MONTREAL -- Montreal is seeing a "considerable and significant lowering" of the epidemic curve of COVID-19, the city's top public health official said on Tuesday.

The city reported 40 new COVID-19 cases on Tuesday and 11 more deaths, bringing the total cases to 26,757 and deaths to 3,216. There were only 29 new cases on Monday.

"We really are at the lowest numbers that we've had since March. It really is a situation that is improving," said Montreal public health director Dr. Mylene Drouin.

The city is now below the threshold of 100 new cases per day and has also seen a decrease of hospitalizations and ICU cases, as well as a decrease in deaths.

Drouin called the decrease "very encouraging," adding that there continues to be community transmission in some areas, including Montreal North, Anjou, Hochelaga, and Villeray-Parc-Extension.

She said there are 35 outbreaks relating to workplaces, but no outbreaks in day cares since June 1, and only one active case in a specialized school.

Outbreaks in long-term care facilities continue to drop, now affecting 76 facilities across the island. One week ago, 120 facilities on the island of Montreal were dealing with outbreaks.

Drouin thanked Montrealers – the public, daycares and workplaces alike – for diligently applying the distancing and hygiene guidelines. Though that's helped the city relax its confinement measures, she also sked that people continue to apply the guidelines to help those who are most at risk.


The STM buses that were converting into mobile testing units during the height of the outbreaks will be pulled back as of June 19. Those units, which moved around to various so-called 'hotspots' throughout the city, conducted more than 21,000 tests.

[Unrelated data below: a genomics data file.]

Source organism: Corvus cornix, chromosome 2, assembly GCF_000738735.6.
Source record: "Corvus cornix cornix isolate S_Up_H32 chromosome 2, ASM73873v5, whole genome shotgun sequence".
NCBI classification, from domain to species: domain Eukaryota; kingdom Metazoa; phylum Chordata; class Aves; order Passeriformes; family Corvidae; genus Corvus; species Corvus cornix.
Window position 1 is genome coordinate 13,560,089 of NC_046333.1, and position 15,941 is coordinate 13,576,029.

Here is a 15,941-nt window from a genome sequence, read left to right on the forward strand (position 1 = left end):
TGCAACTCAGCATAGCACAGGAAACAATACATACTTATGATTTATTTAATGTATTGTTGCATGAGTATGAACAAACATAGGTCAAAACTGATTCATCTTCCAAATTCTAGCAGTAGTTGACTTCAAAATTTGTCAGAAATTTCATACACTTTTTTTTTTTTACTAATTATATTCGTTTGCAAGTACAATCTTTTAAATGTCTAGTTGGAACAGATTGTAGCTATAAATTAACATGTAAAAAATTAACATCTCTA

Dedicated screening centres will continue to provide COVID-19 testing for those who need it and services will be maintained in neighbourhoods where there is a higher rate of cases, said Drouin.

"It is still important to get tested if you have symptoms or you have been in close contact with a person who has COVID-19," said Drouin, saying it's the best way to prevent community transmission. 

Testing can be scaled up again very quickly in the event of an outbreak or second wave of the virus.

"Our testing capacity is there," she said. "And it's going to help us if we have a second wave."


What has become clear that that there are inequalities when it comes to the pandemic, said Drouin.

People living in low-income neighbourhoods are 2.5 times more likely to become infected with the virus, and five of the six neighbourhoods with the highest rate of cases are considered low-income.

People living in small apartments have more difficulty maintaining social distancing and many of those people are essential workers, making them more vulnerable.

"We're working on strategies to reduce this gap," said Drouin, citing more testing, community intervention and more access to physically distance public spaces as examples.

Six boroughs are reporting more than 2,000 cases:

  • Montreal North: 2,505 (2,973.9 cases per 100,000)
  • Mercier-Hochelaga-Maisonneuve: 2,238 (1,645.3 cases per 100,000)
  • Ahunstic-Cartierville: 2,227 (1,696.2 cases per 100,000)
  • Cote-des-Neiges-NDG: 2,161 (1,297.7 cases per 100,000)
  • Riviere-des-Prairies-Pointe-aux-Trembles: 2,124 (1989.8 cases per 100,000)
  • Villeray-Saint-Michel-Parc-Extension: 2,088 (1451.5 cases per 100,000)

Seven on-island suburbs continue to have fewer than 100 cases:

  • Baie-D'Urfé: 30 cases
  • Beaconsfield: 59 cases
  • Hampstead: 53 cases
  • Montreal East: 44 cases
  • Montreal West: 20 cases
  • Sainte-Anne-de-Bellevue: 18 cases
  • Senneville: less than 5 cases